Shedding Light on the Energy Crisis
California’s persistent use of fossil fuels shows no sign of slowing down. Simultaneously, solid international consensus clearly states that business-as-usual is no longer an option if we are to prevent dangerous climate change, emphasizing instead the need for a global move into a clean energy economy. As the effects of a fossil fuel-oriented society intensify, California has at stake everything from increases in pollution-related health problems like asthma and lung disease to scarcity of water due to major climate changes. Senate Bill 107 (Simitian and Perata) addresses our fossil fuel dependency problem by speeding up California’s transition to renewable electricity generation.
Renewable energy technologies utilize the power of the sun, wind, and geothermal heat to create clean energy that is not only abundant, but produces little air pollution and does not cause the buildup of global warming gases. By switching to renewable energy sources, California moves toward self-sufficiency. One of the biggest lessons learned from the Enron-exacerbated energy crisis is that California cannot afford to be dependent on out-of-state gas companies. Furthermore, investment in renewal energy directly translates into investment in California’s economy. More high-quality jobs result from the manufacturing, installation, and servicing of renewable energy systems than the continued investment in the current fossil fuel-based system. It also places California at the forefront of the rapidly growing clean energy industry.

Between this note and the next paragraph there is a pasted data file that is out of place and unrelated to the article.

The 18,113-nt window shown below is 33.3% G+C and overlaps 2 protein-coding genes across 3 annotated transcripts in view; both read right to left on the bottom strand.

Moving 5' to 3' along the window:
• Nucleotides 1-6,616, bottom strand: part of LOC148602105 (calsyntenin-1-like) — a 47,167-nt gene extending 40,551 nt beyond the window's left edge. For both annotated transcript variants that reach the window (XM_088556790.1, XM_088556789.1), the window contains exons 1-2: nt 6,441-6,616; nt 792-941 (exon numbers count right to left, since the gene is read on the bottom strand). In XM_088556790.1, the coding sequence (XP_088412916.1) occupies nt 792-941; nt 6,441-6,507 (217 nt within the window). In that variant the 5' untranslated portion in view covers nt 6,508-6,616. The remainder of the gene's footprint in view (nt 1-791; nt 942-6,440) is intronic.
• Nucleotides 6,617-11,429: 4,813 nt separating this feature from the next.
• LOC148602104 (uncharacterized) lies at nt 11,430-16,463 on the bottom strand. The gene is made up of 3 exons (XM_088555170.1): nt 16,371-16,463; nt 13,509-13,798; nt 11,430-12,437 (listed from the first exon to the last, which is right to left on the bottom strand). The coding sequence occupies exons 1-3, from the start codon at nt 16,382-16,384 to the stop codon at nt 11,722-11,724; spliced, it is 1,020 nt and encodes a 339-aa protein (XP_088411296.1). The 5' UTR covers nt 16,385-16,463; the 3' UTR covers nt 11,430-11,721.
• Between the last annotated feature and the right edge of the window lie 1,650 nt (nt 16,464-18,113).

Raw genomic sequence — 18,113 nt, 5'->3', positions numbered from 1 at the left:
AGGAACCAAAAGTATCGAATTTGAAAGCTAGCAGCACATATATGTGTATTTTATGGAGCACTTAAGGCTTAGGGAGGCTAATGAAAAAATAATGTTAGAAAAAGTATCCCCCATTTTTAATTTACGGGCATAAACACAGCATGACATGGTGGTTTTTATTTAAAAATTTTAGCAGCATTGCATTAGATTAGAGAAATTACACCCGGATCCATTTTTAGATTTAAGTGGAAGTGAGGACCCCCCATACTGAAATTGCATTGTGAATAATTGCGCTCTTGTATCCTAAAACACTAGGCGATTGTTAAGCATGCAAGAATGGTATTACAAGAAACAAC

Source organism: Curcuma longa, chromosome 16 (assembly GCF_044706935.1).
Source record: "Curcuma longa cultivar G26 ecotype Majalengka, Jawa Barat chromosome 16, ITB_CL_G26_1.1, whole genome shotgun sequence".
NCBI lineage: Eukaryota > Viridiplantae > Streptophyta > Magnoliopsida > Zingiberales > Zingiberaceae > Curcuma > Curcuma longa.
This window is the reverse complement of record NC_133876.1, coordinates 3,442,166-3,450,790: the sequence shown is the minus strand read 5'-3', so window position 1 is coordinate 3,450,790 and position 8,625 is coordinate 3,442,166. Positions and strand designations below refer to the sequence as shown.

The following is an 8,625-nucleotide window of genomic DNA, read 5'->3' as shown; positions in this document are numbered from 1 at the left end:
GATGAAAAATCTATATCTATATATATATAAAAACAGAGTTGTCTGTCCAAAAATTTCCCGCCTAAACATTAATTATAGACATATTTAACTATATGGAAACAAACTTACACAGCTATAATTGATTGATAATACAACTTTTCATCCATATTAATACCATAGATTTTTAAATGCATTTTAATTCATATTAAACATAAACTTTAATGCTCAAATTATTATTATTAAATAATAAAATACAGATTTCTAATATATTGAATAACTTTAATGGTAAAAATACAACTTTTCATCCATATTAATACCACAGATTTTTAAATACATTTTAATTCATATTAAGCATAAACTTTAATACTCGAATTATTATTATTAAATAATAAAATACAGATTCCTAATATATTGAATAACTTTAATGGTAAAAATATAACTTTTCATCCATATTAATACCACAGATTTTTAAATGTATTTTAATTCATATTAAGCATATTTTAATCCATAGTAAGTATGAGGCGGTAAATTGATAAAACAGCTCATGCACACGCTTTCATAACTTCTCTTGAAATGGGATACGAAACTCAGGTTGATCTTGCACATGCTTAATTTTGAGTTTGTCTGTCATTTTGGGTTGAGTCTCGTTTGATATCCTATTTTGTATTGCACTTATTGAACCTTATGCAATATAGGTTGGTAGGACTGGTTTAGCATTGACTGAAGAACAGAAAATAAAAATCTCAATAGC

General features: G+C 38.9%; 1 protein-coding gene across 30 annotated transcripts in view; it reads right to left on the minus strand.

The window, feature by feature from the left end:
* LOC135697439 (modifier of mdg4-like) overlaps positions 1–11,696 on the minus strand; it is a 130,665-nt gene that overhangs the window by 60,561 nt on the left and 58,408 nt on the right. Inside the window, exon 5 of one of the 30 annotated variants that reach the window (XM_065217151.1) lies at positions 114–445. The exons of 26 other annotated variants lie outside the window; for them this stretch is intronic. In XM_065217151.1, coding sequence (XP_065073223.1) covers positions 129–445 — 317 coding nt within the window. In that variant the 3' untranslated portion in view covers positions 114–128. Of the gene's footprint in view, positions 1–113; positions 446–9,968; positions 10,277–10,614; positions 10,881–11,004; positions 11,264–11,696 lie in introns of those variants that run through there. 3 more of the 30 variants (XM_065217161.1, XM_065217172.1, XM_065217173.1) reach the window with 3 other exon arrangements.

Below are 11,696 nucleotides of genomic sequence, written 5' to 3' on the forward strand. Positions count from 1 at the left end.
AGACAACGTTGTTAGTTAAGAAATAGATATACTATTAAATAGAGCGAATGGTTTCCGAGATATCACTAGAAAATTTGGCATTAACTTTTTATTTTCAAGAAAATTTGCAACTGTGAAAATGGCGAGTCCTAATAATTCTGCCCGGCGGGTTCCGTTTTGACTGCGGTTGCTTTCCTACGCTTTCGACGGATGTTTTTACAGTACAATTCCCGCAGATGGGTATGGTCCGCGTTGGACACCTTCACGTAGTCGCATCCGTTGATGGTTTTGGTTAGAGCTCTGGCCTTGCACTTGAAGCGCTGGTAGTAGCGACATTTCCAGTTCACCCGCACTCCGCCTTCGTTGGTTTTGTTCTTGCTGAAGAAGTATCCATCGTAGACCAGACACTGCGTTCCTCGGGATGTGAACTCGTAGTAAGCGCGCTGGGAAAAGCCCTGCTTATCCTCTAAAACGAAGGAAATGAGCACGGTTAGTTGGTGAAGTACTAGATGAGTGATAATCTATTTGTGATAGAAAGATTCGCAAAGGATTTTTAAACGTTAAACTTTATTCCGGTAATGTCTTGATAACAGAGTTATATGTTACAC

Currently, over 90 percent of California’s electricity comes from environmentally degrading sources that result in air and water pollution, global warming, and toxins in our communities. However, California has an abundance of sunshine, wind, and geothermal energy that easily could be harnessed to provide clean, renewable power and skilled jobs. Under current law, the Renewable Portfolio Standard (RPS) requires California’s electric utilities to generate 20 percent of their electricity from renewable sources by 2017. SB 107 would raise the bar by advancing the deadline of 20 percent renewable energy to 2010. The Governor has already stated his support for “20 percent by 2010” and has even set a goal of 33 percent by 2020.
The benefits of renewable energy are compelling: environmental protection, economic growth, job creation, diversity of fuel supply and rapid deployment, as well as the global potential for technology transfer and innovation. California has a history of setting trends for environmental standards. Let’s not miss out on the opportunity to lead the way with renewable energy.
Victory: Governor Schwarzenegger signed SB 107 into law!